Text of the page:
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Ask Dr. Michael Salkin Your Own Question
Dr. Michael Salkin
Dr. Michael Salkin, Veterinarian
Category: Bird Veterinary
Satisfied Customers: 24398
Experience:  University of California at Davis graduate veterinarian with 44 years of experience
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Chickens are weak pale inactive stop laying some have died

Customer Question

chickens are weak pale inactive stop laying some have died
Submitted: 1 year ago.
Category: Bird Veterinary
Expert:  Dr. Michael Salkin replied 1 year ago.

I'm sorry that your question wasn't answered in a timely manner. Unfortunately, the symptoms you've mentioned - paleness (indicating anemia), weakness, lethargy, egg production ceasing, and deaths can indicate any number of illnesses or health issues. In avian medicine, there's rarely one cause of a condition, so we usually begin with a list of differential diagnoses and use lab tests, X-rays, and physical exams to differentiate one from another. With this in mind, your best course of action is to reach out to your county-extension poultry personnel or avian-oriented veterinarian (please see here: www.aav.org) for help in differentiating the various causes of what you're seeing. Veterinarians can perform a physical exam and run diagnostic tests, including X-rays, to distinguish between the various etiologies. Because you're losing birds, it's essential that a newly dead bird be refrigerated or a very sick bird be sacrificed and then brought to your your county animal disease diagnostic laboratory for necropsy. This is the only manner in which you can confirm why you're seeing what you're seeing and find out how you might help the rest of your flock.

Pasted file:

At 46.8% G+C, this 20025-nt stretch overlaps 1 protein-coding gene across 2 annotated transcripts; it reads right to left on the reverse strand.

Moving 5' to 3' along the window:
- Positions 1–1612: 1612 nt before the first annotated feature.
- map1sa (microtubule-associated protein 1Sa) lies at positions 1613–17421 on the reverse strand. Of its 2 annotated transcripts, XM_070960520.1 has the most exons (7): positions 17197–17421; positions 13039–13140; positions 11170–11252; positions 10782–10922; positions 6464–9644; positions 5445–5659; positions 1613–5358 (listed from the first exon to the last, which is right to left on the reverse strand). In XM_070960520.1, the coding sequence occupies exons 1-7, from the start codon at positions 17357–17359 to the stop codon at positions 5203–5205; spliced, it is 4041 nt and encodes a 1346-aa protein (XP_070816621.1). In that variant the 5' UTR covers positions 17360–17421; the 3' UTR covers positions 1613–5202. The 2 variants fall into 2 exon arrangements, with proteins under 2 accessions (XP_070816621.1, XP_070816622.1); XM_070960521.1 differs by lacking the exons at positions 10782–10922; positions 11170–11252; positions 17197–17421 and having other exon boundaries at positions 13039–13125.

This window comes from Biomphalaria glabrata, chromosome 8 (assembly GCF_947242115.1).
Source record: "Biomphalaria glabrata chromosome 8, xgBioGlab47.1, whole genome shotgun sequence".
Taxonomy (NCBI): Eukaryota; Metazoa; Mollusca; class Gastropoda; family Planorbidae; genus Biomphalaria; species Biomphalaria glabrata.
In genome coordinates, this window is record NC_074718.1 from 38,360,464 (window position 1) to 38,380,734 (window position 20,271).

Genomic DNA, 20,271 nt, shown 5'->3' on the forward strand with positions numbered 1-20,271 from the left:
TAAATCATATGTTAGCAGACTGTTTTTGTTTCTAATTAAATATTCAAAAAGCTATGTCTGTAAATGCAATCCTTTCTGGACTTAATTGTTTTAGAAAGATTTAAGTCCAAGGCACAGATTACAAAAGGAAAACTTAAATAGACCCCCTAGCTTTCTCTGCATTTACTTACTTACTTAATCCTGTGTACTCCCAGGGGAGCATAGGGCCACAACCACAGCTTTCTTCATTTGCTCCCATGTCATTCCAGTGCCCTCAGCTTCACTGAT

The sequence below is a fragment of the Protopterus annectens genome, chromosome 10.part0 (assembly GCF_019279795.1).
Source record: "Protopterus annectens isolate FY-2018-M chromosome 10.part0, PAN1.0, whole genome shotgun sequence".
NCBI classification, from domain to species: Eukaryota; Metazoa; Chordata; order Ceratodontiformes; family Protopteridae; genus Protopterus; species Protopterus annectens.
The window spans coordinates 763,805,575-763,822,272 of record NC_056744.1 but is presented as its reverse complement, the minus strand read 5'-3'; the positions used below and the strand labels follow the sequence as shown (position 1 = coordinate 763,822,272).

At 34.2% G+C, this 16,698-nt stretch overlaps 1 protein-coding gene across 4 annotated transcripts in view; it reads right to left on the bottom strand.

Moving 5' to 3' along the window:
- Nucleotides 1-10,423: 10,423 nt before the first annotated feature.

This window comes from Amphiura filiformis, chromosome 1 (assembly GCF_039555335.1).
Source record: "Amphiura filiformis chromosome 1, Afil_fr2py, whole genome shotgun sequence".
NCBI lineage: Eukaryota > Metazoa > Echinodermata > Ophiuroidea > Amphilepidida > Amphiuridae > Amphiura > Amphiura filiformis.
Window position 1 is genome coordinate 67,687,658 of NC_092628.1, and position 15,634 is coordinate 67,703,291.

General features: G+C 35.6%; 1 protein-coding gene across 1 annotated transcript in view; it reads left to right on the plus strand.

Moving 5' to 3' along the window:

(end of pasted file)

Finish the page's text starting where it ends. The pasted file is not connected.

It's best to approach the diagnostic process with a clear sense of the bird's financial value to your operation. Although some services such as your county animal disease diagnostic laboratory might be available free of charge through a county agency or land-grant extension office, the expense of some diagnostic tests and treatments can add up quickly. While it’s always worth your time and money to identify a bacterial or viral infection that could potentially impact more than one member of the flock, this might not be the case with a condition that only affects a few of a very large flock.

Please respond with further questions or concerns if you wish.

(Worming with vinegar won't do the trick. Over the counter Wazine (piperazine) is safe and effective.)

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